'Muslim drag queen' Asifa Lahore comes out as trans

"I am Asifa. I am a woman."


Asifa Lahore has revealed that she identifies as a transgender woman.

Asifa first rose to prominence as the UK’s first out Muslim drag queen. In a YouTube video posted yesterday (May 23) titled 'From Muslim Drag Queen To Trans Woman', Asifa tells her fans that she feels "ready to have [the] conversation."

"In the last couple of years I've really just been questioning my gender identity and who I am as a person," Asifa tells viewers. "I want you all to know that I'm a trans woman, and I have begun the process of transitioning."

Revealing she has been on hormones for the last three months said, she says that she feels "the happiest I've ever been."

Asifa - who was the recipient of an Attitude Pride Award in 2015 - admits that she loves drag, but for her drag functioned as a "stepping stone" to becoming Asifa.


Asifa was hesitant to come out publicly until she had told her family, including her husband. Asifa reveals that she and her husband are no longer together. "He left me because he couldn't accept that I was a woman and that I'm going to transition."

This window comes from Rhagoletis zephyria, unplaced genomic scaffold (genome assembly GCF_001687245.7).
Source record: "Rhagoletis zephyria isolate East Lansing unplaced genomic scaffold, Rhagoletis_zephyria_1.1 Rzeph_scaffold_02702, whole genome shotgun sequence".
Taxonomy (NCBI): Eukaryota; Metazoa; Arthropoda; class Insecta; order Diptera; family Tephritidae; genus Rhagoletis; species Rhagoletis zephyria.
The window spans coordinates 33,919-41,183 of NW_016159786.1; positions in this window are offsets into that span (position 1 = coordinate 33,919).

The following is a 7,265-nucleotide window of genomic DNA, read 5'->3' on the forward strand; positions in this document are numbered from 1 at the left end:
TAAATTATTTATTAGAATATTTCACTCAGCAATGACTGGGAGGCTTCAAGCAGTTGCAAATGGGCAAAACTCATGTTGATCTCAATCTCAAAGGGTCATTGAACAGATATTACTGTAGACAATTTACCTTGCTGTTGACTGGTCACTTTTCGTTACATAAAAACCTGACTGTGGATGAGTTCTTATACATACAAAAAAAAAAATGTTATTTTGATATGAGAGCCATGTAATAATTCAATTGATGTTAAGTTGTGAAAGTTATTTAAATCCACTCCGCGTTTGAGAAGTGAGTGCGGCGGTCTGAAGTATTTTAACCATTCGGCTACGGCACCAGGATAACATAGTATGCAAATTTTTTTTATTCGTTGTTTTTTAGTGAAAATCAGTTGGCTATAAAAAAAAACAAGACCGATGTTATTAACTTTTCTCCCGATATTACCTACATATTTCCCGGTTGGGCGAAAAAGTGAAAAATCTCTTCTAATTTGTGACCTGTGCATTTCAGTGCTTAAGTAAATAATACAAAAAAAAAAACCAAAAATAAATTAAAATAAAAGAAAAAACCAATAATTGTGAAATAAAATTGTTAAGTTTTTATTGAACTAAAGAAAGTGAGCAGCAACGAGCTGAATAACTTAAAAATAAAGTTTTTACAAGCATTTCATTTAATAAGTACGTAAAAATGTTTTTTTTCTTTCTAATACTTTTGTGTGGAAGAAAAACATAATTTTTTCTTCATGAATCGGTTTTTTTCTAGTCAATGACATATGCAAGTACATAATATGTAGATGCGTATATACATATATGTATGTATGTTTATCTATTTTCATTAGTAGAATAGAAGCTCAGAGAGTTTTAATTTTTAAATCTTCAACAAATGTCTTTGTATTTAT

"I've always been a woman," Asifa says, adding that she found it easier to identify as gay when she was younger and unaware of trans identities.

"Living as a British Pakistani in the UK and growing up in the 90s, it was just so much more easier, and it was thrown at you to either gay or lesbian or bisexual," she says. "Being trans was so not visible."

"It's only now in the last few years where there's been so much trans visibility that I've realised this is who I am."

Asifa's sentiments about identifying as a gay man are similar to those expressed by Juno Dawson in an interview with Attitude editor-in-chief Matt Cain for our Summer issue.

When Juno discovered what homosexuality was, she assumed that, because she liked boys, she must’ve be gay. “In about 1996, when I realised I fancied guys I thought, ‘Oh, I know what that is, there’s a word for when a boy fancies other boys. I must be a gay guy.’”

Juno describes her identity as a gay man as a ‘personal misdiagnosis’, and believes that it is a more common phenomenon than one may think. “I think that there are a lot of gay men in the world who had the same personal misdiagnosis, because we didn’t have the information that we have now,” she says. “I think there are a lot of gay men out there who are gay men as a consolation prize because they couldn’t be women. That was certainly true of me.”

Watch Asifa's coming out video below: